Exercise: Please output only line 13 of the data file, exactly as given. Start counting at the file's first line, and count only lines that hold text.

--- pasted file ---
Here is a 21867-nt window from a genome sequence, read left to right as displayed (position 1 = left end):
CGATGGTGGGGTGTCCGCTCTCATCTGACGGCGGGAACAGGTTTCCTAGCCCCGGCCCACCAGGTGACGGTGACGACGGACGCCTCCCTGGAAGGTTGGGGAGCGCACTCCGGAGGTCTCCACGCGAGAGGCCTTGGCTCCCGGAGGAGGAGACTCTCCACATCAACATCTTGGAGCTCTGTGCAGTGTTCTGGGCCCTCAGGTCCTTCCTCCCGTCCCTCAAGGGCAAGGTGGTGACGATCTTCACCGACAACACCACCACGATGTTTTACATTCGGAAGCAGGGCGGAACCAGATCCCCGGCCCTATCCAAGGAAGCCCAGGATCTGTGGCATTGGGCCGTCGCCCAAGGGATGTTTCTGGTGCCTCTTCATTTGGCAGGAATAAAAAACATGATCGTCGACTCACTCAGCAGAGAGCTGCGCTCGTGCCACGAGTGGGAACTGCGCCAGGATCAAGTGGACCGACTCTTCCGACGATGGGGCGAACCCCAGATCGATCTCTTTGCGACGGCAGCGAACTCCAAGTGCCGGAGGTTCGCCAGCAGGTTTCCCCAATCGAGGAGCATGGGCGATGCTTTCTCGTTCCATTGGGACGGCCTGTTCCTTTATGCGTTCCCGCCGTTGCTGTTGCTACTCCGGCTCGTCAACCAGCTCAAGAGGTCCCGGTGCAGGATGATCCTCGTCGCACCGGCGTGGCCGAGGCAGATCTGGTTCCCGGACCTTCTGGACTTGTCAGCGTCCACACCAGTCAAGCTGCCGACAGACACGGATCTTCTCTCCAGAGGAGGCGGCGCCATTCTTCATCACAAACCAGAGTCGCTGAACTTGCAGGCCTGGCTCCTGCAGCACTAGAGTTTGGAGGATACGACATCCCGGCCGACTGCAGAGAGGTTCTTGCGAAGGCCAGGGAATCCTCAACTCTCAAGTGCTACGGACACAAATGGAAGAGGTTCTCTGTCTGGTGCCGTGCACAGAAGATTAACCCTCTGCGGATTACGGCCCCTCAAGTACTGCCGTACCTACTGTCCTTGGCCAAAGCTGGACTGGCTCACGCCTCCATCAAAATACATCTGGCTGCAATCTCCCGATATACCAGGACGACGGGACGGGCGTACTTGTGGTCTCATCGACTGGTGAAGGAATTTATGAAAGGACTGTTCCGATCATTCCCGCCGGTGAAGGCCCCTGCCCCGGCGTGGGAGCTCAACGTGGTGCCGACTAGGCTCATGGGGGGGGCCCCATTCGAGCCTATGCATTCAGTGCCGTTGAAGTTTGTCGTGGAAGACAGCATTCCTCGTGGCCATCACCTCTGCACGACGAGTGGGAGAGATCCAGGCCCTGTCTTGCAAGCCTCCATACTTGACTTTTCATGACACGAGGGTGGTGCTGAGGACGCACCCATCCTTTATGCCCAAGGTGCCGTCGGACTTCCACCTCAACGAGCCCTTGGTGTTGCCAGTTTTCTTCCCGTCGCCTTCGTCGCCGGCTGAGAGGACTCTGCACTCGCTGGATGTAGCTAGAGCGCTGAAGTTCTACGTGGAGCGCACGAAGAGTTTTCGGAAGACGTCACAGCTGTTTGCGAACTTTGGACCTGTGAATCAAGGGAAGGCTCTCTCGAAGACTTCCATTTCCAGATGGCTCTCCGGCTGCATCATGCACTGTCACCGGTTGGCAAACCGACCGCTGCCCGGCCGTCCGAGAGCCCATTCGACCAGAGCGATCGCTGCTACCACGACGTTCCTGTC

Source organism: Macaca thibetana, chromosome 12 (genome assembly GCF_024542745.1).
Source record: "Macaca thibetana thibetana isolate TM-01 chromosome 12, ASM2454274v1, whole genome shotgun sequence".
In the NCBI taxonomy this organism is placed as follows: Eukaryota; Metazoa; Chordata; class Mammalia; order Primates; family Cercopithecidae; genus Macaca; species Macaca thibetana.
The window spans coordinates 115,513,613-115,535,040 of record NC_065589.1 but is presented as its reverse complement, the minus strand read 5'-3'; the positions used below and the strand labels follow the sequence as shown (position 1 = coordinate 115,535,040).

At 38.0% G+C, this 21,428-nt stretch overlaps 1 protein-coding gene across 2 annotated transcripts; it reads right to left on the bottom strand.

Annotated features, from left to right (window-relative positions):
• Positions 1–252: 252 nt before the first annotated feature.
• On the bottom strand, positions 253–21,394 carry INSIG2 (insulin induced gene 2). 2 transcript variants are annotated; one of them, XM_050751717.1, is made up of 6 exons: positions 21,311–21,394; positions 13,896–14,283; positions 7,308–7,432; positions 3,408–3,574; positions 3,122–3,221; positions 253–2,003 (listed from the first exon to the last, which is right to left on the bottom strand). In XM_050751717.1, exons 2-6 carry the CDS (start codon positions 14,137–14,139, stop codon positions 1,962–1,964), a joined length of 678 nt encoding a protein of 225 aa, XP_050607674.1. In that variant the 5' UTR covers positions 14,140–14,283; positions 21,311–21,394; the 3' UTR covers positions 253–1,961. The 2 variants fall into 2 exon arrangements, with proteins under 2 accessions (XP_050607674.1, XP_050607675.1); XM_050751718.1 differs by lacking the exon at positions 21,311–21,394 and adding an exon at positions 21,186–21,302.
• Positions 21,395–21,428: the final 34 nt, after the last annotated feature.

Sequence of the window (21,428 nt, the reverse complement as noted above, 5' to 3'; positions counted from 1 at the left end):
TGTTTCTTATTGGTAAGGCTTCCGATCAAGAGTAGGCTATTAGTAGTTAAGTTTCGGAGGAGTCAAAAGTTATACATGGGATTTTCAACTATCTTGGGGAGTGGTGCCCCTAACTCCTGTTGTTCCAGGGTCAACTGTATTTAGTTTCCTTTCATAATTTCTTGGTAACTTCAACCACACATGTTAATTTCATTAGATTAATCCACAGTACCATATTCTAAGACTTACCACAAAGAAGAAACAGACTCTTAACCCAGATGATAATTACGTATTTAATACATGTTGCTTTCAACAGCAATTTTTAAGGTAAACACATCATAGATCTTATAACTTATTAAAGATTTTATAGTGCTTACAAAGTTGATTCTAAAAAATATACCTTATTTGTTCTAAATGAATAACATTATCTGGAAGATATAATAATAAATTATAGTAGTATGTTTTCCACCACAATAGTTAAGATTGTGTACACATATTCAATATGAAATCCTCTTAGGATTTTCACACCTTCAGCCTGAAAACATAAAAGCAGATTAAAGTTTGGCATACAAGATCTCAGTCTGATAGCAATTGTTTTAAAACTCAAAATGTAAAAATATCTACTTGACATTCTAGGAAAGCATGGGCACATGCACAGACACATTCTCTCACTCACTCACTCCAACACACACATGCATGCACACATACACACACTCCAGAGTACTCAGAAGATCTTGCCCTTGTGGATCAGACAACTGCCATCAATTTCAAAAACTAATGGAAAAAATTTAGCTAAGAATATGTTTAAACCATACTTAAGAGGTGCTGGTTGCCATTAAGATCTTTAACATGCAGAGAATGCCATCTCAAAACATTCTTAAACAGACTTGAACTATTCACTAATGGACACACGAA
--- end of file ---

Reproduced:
TGTTTCTTATTGGTAAGGCTTCCGATCAAGAGTAGGCTATTAGTAGTTAAGTTTCGGAGGAGTCAAAAGTTATACATGGGATTTTCAACTATCTTGGGGAGTGGTGCCCCTAACTCCTGTTGTTCCAGGGTCAACTGTATTTAGTTTCCTTTCATAATTTCTTGGTAACTTCAACCACACATGTTAATTTCATTAGATTAATCCACAGTACCATATTCTAAGACTTACCACAAAGAAGAAACAGACTCTTAACCCAGATGATAATTACGTATTTAATACATGTTGCTTTCAACAGCAATTTTTAAGGTAAACACATCATAGATCTTATAACTTATTAAAGATTTTATAGTGCTTACAAAGTTGATTCTAAAAAATATACCTTATTTGTTCTAAATGAATAACATTATCTGGAAGATATAATAATAAATTATAGTAGTATGTTTTCCACCACAATAGTTAAGATTGTGTACACATATTCAATATGAAATCCTCTTAGGATTTTCACACCTTCAGCCTGAAAACATAAAAGCAGATTAAAGTTTGGCATACAAGATCTCAGTCTGATAGCAATTGTTTTAAAACTCAAAATGTAAAAATATCTACTTGACATTCTAGGAAAGCATGGGCACATGCACAGACACATTCTCTCACTCACTCACTCCAACACACACATGCATGCACACATACACACACTCCAGAGTACTCAGAAGATCTTGCCCTTGTGGATCAGACAACTGCCATCAATTTCAAAAACTAATGGAAAAAATTTAGCTAAGAATATGTTTAAACCATACTTAAGAGGTGCTGGTTGCCATTAAGATCTTTAACATGCAGAGAATGCCATCTCAAAACATTCTTAAACAGACTTGAACTATTCACTAATGGACACACGAA